Here are my biggest small business lessons of 2014 …
#1 Persistence is key.
We often look at the online empires of others and marvel at the success they’ve found: hundreds of thousands of followers, tens of thousands of sales and a steady flurry of sharing and support. It’s very easy to get caught in the comparison game right then and there and think: I don’t have anywhere near that reach! I’ll never make it in this business. In other words, we tell ourselves that the successful people around us have something we don’t, as if the deck’s been stacked in their favor.
Oftentimes, when you stumble upon a seemingly overnight success in the form of a best-selling shop or popular blogger, it’s easy to be blinded by their fame.
I’ve cracked the code on this. If another business seemingly finds instant success, it’s possible this is their fifth try in business (as the Energy Shop was mine). It’s possible that they bought an email list or an already-established brand. It’s possible that a few Etsy top-sellers are buying their own sales (where you see pages and pages of “anonymous” reviews, covered by one or two buyers’ feedback on top). The bloggers that appear to be big stars overnight most likely bought an already-existing domain or redirected traffic from another well-established blog they’d been working on for years.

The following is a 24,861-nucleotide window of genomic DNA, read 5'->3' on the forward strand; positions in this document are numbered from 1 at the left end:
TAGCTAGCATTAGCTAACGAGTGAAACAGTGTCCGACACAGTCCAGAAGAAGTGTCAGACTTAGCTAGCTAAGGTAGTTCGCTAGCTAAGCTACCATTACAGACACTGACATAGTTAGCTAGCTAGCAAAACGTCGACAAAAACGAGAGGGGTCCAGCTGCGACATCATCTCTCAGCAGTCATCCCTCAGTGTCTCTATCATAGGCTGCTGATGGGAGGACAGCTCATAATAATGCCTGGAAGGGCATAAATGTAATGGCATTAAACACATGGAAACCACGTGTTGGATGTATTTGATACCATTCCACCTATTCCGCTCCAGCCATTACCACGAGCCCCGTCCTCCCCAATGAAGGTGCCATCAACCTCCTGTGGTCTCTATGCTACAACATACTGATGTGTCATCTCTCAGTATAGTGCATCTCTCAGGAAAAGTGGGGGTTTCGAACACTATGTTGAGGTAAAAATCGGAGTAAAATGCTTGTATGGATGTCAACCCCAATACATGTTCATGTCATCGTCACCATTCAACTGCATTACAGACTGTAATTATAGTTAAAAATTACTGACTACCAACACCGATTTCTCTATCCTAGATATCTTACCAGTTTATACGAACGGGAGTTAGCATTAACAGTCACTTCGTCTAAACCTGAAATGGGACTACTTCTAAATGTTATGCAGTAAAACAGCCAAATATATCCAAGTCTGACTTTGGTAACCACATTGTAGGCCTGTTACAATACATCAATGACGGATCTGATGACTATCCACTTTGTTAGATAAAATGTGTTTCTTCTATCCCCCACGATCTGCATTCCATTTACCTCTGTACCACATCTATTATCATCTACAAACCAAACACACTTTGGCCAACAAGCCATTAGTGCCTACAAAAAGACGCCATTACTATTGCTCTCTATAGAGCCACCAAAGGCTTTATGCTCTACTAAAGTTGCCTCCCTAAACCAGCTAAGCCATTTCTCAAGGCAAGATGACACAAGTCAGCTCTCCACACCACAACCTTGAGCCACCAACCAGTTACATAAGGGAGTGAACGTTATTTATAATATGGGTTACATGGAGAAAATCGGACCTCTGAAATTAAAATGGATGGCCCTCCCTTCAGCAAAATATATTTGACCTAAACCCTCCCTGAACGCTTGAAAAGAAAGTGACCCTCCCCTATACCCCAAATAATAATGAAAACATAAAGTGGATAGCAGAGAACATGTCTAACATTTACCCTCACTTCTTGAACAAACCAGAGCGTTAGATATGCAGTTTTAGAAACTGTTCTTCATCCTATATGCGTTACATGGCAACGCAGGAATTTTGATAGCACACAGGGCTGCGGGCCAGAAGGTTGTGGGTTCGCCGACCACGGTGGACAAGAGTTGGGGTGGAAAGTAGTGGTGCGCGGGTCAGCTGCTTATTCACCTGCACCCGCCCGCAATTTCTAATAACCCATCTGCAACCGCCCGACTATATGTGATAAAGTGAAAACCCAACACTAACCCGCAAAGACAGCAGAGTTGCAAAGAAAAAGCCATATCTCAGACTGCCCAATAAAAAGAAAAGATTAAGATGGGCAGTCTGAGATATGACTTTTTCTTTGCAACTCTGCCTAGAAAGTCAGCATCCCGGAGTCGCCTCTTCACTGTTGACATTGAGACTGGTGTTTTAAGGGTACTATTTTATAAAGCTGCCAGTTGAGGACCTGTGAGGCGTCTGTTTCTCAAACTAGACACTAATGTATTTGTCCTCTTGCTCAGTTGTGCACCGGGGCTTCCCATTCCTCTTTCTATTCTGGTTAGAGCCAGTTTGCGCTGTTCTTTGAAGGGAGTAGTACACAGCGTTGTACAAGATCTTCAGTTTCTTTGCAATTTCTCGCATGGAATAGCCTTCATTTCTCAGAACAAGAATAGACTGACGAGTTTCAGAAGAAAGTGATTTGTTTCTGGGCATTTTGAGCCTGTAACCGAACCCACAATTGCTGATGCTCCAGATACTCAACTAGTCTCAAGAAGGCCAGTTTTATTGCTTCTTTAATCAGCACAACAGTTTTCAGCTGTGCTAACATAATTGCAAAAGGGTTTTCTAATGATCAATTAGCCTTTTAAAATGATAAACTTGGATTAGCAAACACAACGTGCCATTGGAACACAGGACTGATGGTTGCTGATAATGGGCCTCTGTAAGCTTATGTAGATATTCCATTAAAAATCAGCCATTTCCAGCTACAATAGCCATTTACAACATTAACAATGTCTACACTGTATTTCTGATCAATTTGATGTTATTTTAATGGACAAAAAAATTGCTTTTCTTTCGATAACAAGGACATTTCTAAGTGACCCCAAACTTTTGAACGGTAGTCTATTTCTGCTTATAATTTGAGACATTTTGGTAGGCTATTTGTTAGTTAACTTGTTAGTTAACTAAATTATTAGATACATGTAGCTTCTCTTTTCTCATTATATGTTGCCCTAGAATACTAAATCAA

Don’t compare yourself to them! The rest of us start with our very first customer or our very first reader. And from there, we just. keep. building. Persistence is the main ingredient in the recipe for a creative business’ success. I am constantly forcing myself to keep going when it seems like nobody’s …
- supporting or
And it happens ALL THE TIME. Sometimes, even when my business is thriving on paper, to me it still feels like nobody’s out there. So, I persist. I continue to create. I dissolve my attachments to the outcome and just focus on adding value.
#2 Partnerships are powerful
Without partnerships + creative collaborations, The Movers & Makers Summit would not exist!
I love working with others; I’ve always enjoyed collaboration. However, in developing the upcoming retreat in South Carolina, I learned more than ever before about the give and take of a true partnership while working with Bonnie of Going Home to Roost.